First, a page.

Novel protein degrader against 'undruggable' cancer target inhibits tumors in mice

Many cancer-related proteins are considered “undruggable” because they're chemically challenging for a drug to directly switch on or off. One popular strategy for tackling these stubborn targets focuses on leveraging a cell’s natural process for degrading the protein in question. Now, a research team at the Indiana University (IU) School of Medicine has identified such a compound for a novel target that has long been deemed undruggable.

The drug, dubbed HB007, is a small-molecule degrader of the SUMO1 protein. It inhibited tumor progression in mouse models of brain, breast, colon and lung cancers, the IU team reported in a study published in Science Translational Medicine.

The study’s two corresponding authors, Anita Bellail, Ph.D., and Chunhai “Charlie” Hao, M.D., Ph.D., have co-founded a startup called HB Therapeutics to develop the drug and other protein degraders as anti-cancer therapies. Indiana-based Elevate Ventures lists HB as its portfolio company.

Back in 2014, Bellail and Hao found that SUMO1 drives the cell cycle for cancer development in glioblastoma. SUMO proteins drive various cellular processes by attaching to or detaching from other proteins. For this study, the researchers screened a drug library of 1,596 compounds to identify candidates that could inhibit the conjugation of SUMO1 to other proteins.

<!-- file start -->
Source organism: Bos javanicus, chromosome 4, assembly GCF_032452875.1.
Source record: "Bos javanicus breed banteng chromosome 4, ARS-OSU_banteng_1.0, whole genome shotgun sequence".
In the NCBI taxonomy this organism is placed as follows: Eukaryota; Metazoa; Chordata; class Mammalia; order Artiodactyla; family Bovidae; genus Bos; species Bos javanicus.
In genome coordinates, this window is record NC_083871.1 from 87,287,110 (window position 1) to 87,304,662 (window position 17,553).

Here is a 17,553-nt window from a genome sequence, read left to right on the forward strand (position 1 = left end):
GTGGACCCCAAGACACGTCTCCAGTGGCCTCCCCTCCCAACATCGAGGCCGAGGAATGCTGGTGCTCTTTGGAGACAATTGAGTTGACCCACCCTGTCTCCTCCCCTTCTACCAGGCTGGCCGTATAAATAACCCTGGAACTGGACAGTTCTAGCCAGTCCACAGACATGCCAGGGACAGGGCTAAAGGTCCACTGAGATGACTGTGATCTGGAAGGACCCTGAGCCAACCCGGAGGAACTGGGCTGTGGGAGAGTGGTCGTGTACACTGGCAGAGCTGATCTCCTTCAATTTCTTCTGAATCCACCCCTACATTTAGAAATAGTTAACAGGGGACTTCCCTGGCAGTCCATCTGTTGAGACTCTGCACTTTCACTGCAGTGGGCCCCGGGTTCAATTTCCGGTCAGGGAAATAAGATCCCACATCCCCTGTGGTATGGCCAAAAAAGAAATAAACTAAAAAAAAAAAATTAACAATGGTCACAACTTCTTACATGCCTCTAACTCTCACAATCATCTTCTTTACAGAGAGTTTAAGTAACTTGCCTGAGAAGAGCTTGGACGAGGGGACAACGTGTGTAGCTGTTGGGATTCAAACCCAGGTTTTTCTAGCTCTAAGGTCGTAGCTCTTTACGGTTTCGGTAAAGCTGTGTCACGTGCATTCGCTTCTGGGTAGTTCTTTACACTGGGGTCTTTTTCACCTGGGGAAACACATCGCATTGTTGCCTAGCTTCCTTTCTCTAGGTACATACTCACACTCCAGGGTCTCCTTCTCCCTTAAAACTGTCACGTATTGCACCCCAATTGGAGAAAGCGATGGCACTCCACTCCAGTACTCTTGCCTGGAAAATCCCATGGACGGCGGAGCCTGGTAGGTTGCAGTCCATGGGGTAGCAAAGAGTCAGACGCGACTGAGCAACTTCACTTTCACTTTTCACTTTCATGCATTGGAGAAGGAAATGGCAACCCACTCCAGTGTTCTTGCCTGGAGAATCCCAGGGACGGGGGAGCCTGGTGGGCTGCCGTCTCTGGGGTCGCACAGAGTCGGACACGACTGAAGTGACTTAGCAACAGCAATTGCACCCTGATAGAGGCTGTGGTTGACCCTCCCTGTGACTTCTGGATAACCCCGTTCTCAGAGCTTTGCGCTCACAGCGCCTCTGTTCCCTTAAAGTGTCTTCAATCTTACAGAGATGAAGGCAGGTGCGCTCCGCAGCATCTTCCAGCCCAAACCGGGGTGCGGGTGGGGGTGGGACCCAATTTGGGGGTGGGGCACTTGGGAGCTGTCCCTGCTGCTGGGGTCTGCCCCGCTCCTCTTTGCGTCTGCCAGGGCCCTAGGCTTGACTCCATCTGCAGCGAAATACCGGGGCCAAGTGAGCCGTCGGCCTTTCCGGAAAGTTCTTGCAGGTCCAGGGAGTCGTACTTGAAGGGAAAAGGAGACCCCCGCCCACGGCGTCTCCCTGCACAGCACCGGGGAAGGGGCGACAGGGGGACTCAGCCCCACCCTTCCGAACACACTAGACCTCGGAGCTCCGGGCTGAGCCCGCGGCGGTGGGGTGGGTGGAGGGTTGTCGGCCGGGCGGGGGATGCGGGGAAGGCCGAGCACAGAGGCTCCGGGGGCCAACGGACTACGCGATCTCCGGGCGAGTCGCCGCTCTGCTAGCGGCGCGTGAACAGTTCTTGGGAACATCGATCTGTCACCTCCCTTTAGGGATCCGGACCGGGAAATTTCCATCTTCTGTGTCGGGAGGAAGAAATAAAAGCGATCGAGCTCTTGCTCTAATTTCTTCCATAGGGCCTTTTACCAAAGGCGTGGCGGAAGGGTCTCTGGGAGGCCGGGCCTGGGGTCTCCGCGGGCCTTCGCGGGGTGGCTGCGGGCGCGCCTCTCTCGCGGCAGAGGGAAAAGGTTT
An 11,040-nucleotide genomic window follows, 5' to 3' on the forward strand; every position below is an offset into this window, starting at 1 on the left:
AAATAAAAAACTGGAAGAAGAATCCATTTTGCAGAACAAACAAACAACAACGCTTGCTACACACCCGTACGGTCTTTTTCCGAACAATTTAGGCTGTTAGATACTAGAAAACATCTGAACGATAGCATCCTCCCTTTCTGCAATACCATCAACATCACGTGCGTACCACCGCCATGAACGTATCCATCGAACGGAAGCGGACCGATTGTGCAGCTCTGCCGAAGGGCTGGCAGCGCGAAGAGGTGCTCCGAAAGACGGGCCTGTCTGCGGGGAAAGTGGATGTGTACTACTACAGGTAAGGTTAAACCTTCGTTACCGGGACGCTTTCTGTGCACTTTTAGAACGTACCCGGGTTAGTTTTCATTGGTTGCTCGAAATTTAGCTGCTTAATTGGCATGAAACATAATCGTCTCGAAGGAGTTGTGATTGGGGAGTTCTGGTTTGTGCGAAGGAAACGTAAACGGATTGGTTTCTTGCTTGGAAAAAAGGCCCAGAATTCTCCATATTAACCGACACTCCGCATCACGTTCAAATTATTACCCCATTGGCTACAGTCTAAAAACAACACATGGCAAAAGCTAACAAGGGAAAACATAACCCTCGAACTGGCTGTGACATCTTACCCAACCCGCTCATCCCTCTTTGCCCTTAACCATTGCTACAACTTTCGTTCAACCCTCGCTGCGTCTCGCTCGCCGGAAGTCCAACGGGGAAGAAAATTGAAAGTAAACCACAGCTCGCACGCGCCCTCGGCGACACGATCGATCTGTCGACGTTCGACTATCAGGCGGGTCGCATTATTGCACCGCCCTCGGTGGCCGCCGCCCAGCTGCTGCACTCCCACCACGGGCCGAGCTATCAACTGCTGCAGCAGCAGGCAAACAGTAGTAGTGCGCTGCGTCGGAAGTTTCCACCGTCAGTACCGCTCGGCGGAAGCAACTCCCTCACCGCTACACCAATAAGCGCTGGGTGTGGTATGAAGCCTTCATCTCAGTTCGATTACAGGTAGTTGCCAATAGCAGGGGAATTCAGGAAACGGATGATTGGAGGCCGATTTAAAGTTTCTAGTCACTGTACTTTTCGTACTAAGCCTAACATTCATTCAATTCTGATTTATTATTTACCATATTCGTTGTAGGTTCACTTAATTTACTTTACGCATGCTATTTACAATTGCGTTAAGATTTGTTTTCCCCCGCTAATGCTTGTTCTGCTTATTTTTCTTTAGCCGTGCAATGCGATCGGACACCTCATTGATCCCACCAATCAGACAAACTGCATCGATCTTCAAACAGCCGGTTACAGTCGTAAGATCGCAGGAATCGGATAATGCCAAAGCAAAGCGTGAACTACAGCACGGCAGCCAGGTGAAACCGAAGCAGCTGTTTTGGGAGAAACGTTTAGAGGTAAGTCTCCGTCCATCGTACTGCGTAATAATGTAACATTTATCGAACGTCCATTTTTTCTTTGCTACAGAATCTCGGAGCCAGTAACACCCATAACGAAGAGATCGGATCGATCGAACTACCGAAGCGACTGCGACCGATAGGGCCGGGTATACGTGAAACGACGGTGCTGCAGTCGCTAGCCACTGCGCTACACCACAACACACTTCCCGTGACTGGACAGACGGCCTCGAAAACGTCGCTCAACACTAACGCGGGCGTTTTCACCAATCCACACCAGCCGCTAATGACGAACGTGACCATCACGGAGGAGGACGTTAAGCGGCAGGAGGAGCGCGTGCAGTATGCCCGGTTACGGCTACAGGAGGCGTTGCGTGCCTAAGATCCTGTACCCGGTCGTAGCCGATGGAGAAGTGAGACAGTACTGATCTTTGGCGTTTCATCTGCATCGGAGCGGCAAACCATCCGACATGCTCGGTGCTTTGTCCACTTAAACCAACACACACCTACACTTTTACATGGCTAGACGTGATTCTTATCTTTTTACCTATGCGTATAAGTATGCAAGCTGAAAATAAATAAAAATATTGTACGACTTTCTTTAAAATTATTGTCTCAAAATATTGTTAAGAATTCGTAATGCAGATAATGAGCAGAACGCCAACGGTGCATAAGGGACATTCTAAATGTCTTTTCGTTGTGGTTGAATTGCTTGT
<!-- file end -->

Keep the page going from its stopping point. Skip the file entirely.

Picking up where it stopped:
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A drug coded CPD1 came back as the best hit. In lab dishes, the drug showed broad anti-cancer activity against human cell lines from brain, breast, colorectal, and non-small cell lung tumors. After perfecting CDP1’s structure, the team designed HB007, which was effective in inhibiting cancer cell growth in lab dishes.

Further analysis showed that both CDP1 and HB007 degraded unconjugated SUMO1. The team also found that HB007 touches off a process by which SUMO1 is naturally tagged for degradation and cleared from cells.

In mouse models, HB007 effectively suppressed the progression of human colon, breast and lung cancers. Mice with BRCA-mutant breast cancer and colon cancer showed increased survival while on HB007 compared with control animals, the team reported.

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Given that the majority of human proteins are considered undruggable, getting rid of a problematic target through protein degradation has become a hot area of cancer drug development. In July, Pfizer shelled out $650 million upfront and invested $350 million in Arvinas to collaborate on the latter’s estrogen receptor degrader ARV-471 for HR-positive, HER2-negative breast cancer.

In August, Bayer put forward $1.5 billion to acquire Vividion Therapeutics, a specialist in undruggable targets. The biotech has several protein-degradation collaborations with Big Pharma companies including Roche and Bristol Myers Squibb.

As for HB007, its efficacy as a single agent across various cancer models “highlights the importance of SUMO1 in cancer progression and its pharmacological degradation as a broadly effective cancer therapy in preclinical models,” the IU researchers wrote in the study.